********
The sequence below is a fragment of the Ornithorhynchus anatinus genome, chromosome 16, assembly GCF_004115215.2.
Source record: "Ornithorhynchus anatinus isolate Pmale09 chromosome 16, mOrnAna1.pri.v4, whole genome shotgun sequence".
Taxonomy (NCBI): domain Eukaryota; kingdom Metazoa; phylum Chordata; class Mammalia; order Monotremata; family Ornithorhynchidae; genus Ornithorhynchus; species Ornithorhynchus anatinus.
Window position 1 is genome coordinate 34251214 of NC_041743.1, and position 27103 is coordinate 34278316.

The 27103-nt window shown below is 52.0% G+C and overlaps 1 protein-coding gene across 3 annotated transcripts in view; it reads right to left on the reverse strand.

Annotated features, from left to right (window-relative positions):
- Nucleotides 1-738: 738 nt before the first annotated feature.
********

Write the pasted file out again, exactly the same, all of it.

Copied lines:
The sequence below is a fragment of the Ornithorhynchus anatinus genome, chromosome 16, assembly GCF_004115215.2.
Source record: "Ornithorhynchus anatinus isolate Pmale09 chromosome 16, mOrnAna1.pri.v4, whole genome shotgun sequence".
Taxonomy (NCBI): domain Eukaryota; kingdom Metazoa; phylum Chordata; class Mammalia; order Monotremata; family Ornithorhynchidae; genus Ornithorhynchus; species Ornithorhynchus anatinus.
Window position 1 is genome coordinate 34251214 of NC_041743.1, and position 27103 is coordinate 34278316.

The 27103-nt window shown below is 52.0% G+C and overlaps 1 protein-coding gene across 3 annotated transcripts in view; it reads right to left on the reverse strand.

Annotated features, from left to right (window-relative positions):
- Nucleotides 1-738: 738 nt before the first annotated feature.